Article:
Case study: Neuroethics of brain-computer interfaces

Authors: Ahmet Omurtag (Nottingham Trent University); Andrei Dragomir (National University of Singapore / University of Houston).

Topic: Data security of smart technologies.

Engineering disciplines: Electronics; Data; Biomedical engineering.

Ethical issues: Autonomy; Dignity; Privacy; Confidentiality.

Professional situations: Communication; Honesty; Transparency; Informed consent; Misuse of data.

Educational level: Advanced.

Educational aim: Practising Ethical Analysis: engaging in a process by which ethical issues are defined, affected parties and consequences are identified, so that relevant moral principles can be applied to a situation in order to determine possible courses of action.


Learning and teaching notes:

This case involves Aziza, a biomedical engineer working for Neuraltrix, a hypothetical company that develops Brain-computer interfaces (BCI) for specialised applications. Aziza has always been curious about the brain and enthusiastic about using cutting-edge technologies to help people in their daily lives. Her team has designed a BCI that can measure brain activity non-invasively and, by applying machine learning algorithms, assess the job-related proficiency and expertise level of a person. She is leading the deployment of the new system in hospitals and medical schools, to be used in evaluating candidates being considered for consultant positions. In doing so, and to respond to requests to extend and use the BCI-based system in unforeseen ways, she finds herself compelled to weigh various ethical, legal and professional responsibilities.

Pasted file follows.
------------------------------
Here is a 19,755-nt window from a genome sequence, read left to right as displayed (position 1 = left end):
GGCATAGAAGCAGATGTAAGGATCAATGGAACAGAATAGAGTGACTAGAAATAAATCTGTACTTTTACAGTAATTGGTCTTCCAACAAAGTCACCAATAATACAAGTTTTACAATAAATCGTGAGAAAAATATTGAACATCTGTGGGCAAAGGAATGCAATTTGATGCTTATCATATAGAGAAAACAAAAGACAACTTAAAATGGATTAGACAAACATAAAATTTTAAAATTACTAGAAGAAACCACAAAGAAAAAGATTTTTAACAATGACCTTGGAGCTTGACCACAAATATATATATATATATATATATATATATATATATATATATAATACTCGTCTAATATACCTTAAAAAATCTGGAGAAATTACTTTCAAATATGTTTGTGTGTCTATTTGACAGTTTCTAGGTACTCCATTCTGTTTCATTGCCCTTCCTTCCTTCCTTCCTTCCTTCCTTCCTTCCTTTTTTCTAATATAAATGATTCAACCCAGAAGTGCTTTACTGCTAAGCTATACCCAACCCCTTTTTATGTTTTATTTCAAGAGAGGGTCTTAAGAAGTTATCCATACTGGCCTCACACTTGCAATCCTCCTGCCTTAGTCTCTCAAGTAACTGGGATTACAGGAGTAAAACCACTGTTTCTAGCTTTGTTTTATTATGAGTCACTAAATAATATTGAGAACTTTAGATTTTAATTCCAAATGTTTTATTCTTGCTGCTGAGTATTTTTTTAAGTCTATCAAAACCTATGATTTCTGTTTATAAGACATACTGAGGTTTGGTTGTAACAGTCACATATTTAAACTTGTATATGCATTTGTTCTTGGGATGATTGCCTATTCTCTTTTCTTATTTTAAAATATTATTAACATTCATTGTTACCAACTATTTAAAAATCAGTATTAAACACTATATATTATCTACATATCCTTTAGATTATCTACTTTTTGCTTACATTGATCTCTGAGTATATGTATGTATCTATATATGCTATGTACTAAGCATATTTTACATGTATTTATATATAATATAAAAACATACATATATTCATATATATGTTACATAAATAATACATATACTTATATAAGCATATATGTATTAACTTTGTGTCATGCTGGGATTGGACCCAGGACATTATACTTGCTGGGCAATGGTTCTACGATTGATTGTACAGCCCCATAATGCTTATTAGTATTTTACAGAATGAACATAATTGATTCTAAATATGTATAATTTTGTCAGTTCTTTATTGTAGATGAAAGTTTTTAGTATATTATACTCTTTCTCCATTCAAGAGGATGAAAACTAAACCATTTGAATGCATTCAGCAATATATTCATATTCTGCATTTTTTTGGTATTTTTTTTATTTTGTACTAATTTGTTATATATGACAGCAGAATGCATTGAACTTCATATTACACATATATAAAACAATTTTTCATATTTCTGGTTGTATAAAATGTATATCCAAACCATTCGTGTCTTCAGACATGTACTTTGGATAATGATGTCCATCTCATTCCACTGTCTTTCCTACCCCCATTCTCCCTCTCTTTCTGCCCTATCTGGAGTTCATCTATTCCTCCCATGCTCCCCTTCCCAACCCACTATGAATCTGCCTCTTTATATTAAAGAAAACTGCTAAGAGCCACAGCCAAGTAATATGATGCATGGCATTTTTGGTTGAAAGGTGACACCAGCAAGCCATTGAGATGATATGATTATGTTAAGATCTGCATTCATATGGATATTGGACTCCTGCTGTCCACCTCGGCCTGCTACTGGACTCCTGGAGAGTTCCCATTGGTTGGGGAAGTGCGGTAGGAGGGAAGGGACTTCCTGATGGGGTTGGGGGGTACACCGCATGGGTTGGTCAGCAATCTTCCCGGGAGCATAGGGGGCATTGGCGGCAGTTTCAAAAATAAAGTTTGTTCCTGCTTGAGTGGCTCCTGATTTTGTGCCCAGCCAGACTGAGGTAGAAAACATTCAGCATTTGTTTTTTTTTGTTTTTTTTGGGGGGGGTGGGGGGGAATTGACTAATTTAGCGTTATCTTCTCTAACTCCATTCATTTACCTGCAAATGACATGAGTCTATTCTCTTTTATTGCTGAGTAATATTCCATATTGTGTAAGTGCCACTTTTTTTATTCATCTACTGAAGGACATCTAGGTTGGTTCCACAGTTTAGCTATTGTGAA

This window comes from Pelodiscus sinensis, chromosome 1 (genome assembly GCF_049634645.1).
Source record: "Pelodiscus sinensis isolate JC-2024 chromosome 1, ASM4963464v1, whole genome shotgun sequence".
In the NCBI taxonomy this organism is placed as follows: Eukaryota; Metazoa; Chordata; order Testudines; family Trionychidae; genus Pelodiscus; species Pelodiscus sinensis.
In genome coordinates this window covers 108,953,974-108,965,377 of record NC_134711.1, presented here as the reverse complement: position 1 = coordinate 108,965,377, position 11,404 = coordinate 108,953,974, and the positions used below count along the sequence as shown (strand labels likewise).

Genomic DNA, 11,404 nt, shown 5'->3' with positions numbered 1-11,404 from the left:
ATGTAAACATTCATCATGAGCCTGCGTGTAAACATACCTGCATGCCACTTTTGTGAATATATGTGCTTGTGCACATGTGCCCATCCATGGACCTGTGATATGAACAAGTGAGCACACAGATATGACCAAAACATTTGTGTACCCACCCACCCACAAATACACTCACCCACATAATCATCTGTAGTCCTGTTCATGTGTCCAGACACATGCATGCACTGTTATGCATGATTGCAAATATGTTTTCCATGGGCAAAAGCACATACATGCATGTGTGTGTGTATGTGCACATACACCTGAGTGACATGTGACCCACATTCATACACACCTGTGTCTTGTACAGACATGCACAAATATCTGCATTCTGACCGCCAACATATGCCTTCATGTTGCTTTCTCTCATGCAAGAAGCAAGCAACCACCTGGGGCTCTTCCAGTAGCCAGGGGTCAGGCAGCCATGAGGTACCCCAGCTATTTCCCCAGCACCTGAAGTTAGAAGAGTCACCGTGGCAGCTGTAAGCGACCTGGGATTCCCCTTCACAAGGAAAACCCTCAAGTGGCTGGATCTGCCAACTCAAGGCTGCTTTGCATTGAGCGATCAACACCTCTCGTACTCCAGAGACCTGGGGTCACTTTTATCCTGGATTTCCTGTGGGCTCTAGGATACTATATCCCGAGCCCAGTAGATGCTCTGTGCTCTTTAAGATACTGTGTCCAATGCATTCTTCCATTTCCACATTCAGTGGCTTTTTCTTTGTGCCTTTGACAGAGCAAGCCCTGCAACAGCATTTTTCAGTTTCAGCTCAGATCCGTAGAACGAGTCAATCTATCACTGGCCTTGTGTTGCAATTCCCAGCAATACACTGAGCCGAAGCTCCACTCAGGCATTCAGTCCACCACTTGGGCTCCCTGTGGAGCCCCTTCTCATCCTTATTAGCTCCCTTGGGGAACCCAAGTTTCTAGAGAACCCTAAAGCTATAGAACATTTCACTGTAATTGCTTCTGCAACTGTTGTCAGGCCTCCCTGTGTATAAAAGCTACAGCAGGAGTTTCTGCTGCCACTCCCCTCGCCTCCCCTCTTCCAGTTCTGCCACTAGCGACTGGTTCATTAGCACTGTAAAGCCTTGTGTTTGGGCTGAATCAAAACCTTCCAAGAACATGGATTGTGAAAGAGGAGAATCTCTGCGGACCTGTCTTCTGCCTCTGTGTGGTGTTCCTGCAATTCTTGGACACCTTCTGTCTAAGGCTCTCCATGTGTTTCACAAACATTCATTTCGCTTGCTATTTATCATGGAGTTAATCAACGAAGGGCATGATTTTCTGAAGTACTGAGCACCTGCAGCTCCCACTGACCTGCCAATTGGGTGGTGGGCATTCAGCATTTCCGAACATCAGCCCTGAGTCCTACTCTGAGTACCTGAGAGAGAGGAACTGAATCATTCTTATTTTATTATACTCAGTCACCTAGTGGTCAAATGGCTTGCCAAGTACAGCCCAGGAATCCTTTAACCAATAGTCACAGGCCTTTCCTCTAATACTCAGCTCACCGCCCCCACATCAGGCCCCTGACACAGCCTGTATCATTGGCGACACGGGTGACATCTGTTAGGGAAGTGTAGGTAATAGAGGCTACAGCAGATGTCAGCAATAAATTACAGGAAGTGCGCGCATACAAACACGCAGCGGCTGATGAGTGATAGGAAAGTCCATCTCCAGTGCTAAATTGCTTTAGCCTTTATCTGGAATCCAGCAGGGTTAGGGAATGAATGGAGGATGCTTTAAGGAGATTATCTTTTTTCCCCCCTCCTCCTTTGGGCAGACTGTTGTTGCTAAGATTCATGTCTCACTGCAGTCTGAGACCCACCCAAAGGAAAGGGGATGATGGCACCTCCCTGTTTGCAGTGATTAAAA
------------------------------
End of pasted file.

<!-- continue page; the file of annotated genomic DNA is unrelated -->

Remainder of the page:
This case study addresses two of AHEP 4’s themes: The Engineer and Society (acknowledging that engineering activity can have a significant societal impact) and Engineering Practice (the practical application of engineering concepts, tools and professional skills). To map this case study to AHEP outcomes specific to a programme under these themes, access AHEP 4 here and navigate to pages 30-31 and 35-37.

The dilemma in this case is presented in three parts. If desired, a teacher can use the Summary and Part one in isolation, but Parts two and three develop and complicate the concepts presented in the Summary and Part one to provide for additional learning. The case allows teachers the option to stop at multiple points for questions and/or activities as desired.

Learners have the opportunity to:

  • analyse the ethical dimensions of an engineering situation;
  • identify professional responsibilities of engineers in an ethical dilemma;
  • determine and defend a course of action in response to an ethical dilemma;
  • practise professional communication;
  • debate viable solutions to an ethical dilemma.

Teachers have the opportunity to:

  • highlight professional codes of ethics and their relevance to engineering situations;
  • address approaches to resolve interpersonal and/or professional conflict;
  • integrate technical content on software and/or cybersecurity;
  • informally evaluate students’ critical thinking and communication skills.


Learning and teaching resources:

Legal regulations:

Professional organisations:

Philanthropic organisations:

Journal articles:

Educational institutions:



Brain-computer interfaces (BCIs) detect brain activity and utilise advanced signal analysis to identify features in the data that may be relevant to specific applications. These features might provide information about people’s thoughts and intentions or about their psychological traits or potential disorders, and may be interpreted for various purposes such as for medical diagnosis, for providing real-time feedback, or for interacting with external devices such as a computer. Some current non-invasive BCIs employ unobtrusive electroencephalography headsets or even optical (near-infrared) sensors to detect brain function and can be safe and convenient to use.

Evidence shows that the brains of people with specialised expertise have identifiable functional characteristics. Biomedical technology may translate this knowledge soon into BCIs that can be used for objectively assessing professional skills. Researchers already know that neural signals support features linked to levels of expertise, which may enable the assessment of job applicants or candidates for promotion or certification.